Even viewing regular television programs through this center channel is a lot more enthralling. Hour long action dramas, such as "N.Y.P.D. Blue" and "L.A. Law", are easily improved through the Nautilus HTM1. In watching the rerun episodes on digital satellite, I am finding new things that went unnoticed in previous viewings. Television episodes are filmed in a much tighter time frame than the movies, so they do not have the time to re-shoot a scene seven or eight times. A scene where a side character makes a comment or statement can be easily lost in the main action occurring simultaneously. This can be especially evident in ensemble shows, like the above-mentioned Steven Bochco dramas. I am finding that the HTM1 is bringing a renewed enjoyment to programs viewed many times previously.
Once the decision on the best center channel for your home theater budget is complete, the next step becomes a bit easier, but nonetheless, almost equally as important. Many speaker manufacturers specifically design matching front channels to the center channel of your choice, and they do this for a very good reason. Your goal is to have a seamless integration between the three front speakers. You want an AH-64 Apache Helicopter to sound like this thunderous warbird consistently across all three front channels as it flies from one side to the other. Nothing will zap a viewer out of the home theater experience quicker then having an effect drop its sound characteristic to the level of a Tonka toy in the middle of a fly-by run across your speakers.
The 804s are a perfect match for the HTM1. The integration between these three speakers meets the desired goal of seamless integration, in spades. In fact, you might even say that a HTM1 is almost the same speaker as the floor standing 804. They both share the same size 6-inch woven Kevlar cone midrange with two 6.5-inch Kevlar cone bass drivers. The 804s continue with the accuracy, detail, and full transparent sound of the HTM1. Of all the test systems, the B&W seemed especially attuned to mating best within its own line of fronts and center channel. One can notice the separation of each individual channel more readily in the other test systems. If I had to pin it down to just one feature that separates the B&W from its competition, I would have to cite the Nautilus tweeter. This common feature of all five B&W Nautilus units makes sound reproduction less dependent and tied to the actual physical enclosure. In other words, movies and music can be experienced beyond a specific designated boundary. This lets you enjoy more freedom of the listening space, therefore, giving it the room to roam the field, as the artist originally intended in his work. This feature is an integral factor in making the smooth blend between the channels.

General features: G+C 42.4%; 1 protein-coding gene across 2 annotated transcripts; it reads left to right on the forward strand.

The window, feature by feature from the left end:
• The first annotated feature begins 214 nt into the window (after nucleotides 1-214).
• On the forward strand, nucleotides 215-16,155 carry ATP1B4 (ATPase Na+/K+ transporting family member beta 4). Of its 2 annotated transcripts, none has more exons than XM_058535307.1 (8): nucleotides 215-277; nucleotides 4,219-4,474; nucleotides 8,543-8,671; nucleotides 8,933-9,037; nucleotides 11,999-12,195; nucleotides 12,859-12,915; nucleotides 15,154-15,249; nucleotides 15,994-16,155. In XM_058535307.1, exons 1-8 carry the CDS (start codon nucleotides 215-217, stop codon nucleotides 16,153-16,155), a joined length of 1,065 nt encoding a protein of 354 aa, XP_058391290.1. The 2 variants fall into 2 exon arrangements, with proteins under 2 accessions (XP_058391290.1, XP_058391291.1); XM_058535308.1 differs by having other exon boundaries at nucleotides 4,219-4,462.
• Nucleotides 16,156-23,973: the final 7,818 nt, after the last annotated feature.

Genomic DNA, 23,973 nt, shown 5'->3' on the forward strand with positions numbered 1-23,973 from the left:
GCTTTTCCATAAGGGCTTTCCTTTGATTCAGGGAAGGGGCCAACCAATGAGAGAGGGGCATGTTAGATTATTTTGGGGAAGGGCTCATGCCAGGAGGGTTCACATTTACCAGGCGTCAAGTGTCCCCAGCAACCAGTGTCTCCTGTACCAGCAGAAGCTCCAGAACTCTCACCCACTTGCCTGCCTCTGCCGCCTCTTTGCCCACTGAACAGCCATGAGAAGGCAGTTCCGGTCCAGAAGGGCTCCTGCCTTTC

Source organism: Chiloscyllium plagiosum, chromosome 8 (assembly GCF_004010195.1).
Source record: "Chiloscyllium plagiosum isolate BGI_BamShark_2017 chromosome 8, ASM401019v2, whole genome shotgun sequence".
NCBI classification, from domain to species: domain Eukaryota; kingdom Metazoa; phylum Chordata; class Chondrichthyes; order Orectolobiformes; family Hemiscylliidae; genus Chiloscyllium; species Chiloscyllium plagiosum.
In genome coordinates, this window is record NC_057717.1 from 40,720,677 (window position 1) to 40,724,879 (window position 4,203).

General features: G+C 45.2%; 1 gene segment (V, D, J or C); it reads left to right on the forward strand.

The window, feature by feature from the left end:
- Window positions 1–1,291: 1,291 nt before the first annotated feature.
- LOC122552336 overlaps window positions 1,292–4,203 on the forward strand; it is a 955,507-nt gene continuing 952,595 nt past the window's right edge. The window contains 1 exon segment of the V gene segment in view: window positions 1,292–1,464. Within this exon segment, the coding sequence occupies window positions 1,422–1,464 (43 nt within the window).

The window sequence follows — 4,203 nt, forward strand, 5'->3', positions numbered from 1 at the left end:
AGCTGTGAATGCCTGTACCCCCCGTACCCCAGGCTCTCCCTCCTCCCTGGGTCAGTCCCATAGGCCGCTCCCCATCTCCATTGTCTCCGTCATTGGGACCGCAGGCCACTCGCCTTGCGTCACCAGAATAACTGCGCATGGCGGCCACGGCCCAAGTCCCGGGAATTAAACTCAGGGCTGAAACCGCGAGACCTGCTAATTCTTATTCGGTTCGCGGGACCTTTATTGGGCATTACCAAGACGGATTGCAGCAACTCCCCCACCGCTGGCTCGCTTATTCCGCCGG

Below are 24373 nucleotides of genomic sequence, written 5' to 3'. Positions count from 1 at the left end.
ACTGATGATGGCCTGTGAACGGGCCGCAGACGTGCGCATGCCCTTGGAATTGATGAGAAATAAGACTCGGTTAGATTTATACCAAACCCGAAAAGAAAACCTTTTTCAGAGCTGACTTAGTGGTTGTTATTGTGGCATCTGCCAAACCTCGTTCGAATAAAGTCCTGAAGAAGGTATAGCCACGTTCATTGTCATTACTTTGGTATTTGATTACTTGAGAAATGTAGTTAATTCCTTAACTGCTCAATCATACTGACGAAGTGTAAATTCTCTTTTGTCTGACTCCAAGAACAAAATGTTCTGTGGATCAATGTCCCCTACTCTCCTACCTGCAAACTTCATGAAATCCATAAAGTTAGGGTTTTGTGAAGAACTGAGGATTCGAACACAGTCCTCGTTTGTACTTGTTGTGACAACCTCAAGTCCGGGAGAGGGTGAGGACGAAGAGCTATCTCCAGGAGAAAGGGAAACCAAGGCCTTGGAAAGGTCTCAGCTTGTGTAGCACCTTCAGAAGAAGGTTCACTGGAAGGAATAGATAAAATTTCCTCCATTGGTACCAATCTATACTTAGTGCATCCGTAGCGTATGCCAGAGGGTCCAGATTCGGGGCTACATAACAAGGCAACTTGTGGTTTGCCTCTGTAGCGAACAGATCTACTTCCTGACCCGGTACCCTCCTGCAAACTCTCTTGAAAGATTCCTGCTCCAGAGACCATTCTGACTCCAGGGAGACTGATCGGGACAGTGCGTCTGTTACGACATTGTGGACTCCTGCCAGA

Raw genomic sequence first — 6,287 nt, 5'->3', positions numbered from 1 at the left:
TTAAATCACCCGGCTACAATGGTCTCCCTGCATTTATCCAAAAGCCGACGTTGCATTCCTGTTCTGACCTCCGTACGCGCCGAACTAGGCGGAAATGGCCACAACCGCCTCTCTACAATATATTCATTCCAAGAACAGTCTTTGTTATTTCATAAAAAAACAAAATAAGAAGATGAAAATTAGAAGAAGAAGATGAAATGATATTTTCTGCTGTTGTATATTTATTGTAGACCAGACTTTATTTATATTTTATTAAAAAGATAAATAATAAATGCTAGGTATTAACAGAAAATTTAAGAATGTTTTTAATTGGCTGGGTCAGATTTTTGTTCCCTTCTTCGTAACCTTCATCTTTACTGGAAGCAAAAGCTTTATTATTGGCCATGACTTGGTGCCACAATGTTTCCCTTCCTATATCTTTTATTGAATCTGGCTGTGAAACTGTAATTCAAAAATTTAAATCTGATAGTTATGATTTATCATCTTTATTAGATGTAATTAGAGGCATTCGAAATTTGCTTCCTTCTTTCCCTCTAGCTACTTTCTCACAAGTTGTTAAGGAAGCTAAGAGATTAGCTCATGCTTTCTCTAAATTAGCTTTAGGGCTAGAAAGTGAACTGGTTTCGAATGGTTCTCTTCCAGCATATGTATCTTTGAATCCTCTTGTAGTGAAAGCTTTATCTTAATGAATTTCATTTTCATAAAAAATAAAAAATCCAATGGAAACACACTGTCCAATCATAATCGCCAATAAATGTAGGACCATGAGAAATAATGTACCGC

A wide range of musical choice is also excellently reproduced through the 804s, whether one is listening in two-channel stereo or in full five-channel mode. Classic Rock, Jazz, and Classical music are all reproduced with exacting detail and transparency. They reproduce a listening soundstage with such clarity, that it is not hard to imagine the musicians playing live within your acoustic space.
All three of these full front speakers can also handle their share of the low bass load. So while you are looking for the perfect matching subwoofer (something I hope to write about in the very near future), these soldiers can handle the job admirably.